My creda built in oven (forgot to bring the model number to work but is
about 5 years old) has developed an intermittent fault. Without any use
it switches itself on and off randomly. When it is off cutting and
reinstating the power appears to make no difference (it remains off).
It will power up again only when it is good an ready!
Power is getting to it (the above gas hob always has power to provide
sparks) so I am assuming this would be a problem with an overheating
sensor. However, when it does come back on I can use the oven without
it tripping off (at least for 30 minutes).
Am I correct in assuming that it is a overheating sensor that is a
fault here? If so could a fairly competent DIY'er (I have a little
background in electronics) buy the correct sensor and replace it?
Thanks for your help.
If it comes on when its meant to be off, the problem is the on/off
switch in the oven. Nothing else could make it come on when not meant
to. You can usually get replacement parts ok. With some ovens the
on/off switch isnt as simple as it sounds.
It sounds likely.
There are two likely possibilities.
1) the sensor's dead or dying. Replacing the cutout will cure the problem.
2) the oven is overheating and the cutout's just doing its job properly.
Obviously if it's the latter then you'll want to address the underlying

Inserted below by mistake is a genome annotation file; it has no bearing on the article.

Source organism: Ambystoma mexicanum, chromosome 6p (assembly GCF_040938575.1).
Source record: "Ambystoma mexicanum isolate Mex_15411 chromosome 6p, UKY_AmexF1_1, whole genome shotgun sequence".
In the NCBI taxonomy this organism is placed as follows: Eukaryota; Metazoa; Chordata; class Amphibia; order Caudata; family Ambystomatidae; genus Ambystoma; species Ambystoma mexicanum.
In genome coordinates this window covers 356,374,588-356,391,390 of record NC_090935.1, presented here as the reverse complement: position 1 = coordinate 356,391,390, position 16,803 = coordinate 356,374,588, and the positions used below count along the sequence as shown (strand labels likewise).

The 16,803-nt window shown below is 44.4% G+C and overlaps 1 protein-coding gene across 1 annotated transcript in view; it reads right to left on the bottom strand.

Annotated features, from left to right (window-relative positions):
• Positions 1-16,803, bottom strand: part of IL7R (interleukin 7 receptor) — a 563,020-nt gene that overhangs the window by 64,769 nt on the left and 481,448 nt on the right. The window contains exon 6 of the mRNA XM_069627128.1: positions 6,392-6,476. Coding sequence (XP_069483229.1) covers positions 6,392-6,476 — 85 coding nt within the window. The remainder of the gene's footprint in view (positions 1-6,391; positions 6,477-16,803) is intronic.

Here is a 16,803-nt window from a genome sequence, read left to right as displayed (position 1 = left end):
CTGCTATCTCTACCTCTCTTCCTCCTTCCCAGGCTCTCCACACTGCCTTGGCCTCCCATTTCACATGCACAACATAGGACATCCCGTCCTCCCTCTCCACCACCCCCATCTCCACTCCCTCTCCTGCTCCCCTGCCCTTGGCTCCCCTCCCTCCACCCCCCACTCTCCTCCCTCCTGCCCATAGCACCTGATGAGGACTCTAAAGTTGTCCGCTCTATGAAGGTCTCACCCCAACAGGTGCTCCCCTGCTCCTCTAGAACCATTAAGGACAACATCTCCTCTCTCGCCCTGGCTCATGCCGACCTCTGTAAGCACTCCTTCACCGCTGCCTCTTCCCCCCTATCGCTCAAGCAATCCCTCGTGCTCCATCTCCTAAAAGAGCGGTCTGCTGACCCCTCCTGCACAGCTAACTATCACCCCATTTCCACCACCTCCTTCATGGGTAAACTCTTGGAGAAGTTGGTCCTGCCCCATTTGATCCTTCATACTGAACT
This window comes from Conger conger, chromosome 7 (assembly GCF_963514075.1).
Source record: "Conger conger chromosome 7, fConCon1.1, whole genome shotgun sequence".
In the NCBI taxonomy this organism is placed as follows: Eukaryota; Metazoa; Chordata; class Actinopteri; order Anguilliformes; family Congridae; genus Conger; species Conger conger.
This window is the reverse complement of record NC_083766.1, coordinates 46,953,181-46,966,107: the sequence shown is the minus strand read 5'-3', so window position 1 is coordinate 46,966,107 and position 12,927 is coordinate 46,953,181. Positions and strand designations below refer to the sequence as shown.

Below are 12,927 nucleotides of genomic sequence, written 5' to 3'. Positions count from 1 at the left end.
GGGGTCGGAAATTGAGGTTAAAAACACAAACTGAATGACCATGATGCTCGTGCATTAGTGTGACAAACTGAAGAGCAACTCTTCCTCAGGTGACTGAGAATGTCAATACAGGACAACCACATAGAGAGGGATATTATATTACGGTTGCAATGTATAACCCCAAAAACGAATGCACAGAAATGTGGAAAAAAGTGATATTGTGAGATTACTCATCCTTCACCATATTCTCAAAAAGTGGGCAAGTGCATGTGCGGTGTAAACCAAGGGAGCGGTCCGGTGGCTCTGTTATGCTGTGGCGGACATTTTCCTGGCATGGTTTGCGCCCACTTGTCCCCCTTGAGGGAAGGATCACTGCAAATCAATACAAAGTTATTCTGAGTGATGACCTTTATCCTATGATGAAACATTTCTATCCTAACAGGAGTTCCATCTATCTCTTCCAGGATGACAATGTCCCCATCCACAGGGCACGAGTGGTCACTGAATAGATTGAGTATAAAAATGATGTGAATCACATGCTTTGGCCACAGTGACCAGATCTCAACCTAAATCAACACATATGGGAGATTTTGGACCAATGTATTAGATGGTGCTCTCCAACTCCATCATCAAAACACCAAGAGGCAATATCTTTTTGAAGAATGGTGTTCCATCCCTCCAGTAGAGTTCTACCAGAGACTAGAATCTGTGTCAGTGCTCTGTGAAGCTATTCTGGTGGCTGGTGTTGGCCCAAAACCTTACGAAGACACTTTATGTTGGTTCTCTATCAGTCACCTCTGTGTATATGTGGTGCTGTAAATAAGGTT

issue before replacing the sensor 'cos it may not be faulty.
I don't know how yours works, but there's often a case-fan which draws
air between the oven inner and the outer casing to keep it cool. If this
is either sluggish 'cos of grot or the airways are clogged that may
account for the overheating.
Pay no attention to the man behind the curtain.
Thanks guys. It seems like there is disagreement on this one! To
The cooker switches on an off when it is not being used, this to me
suggets that power is getting to it but that something is cutting the
oven and timer on and off. It does have a time clock and this goes off
at the same time as the oven doesn't work.
I'll probably open it up at the weekend and have a look
Guy King wrote:
Not an assumption I would make. Does it have a time clock? Does the
display stay lit during outages? A dodgy time clock PCB has the
capability of causing faults like this.
Yes but see below.
Be aware that a modern electric oven gets itself into a very bad state
after 3-4 years. Spade connectors seem to get annealed, slack and
oxidised, unsupported wires entering spade connectors embrittled with
broken strands, insulation hardened and burnt.
Altogether V. Nasty.
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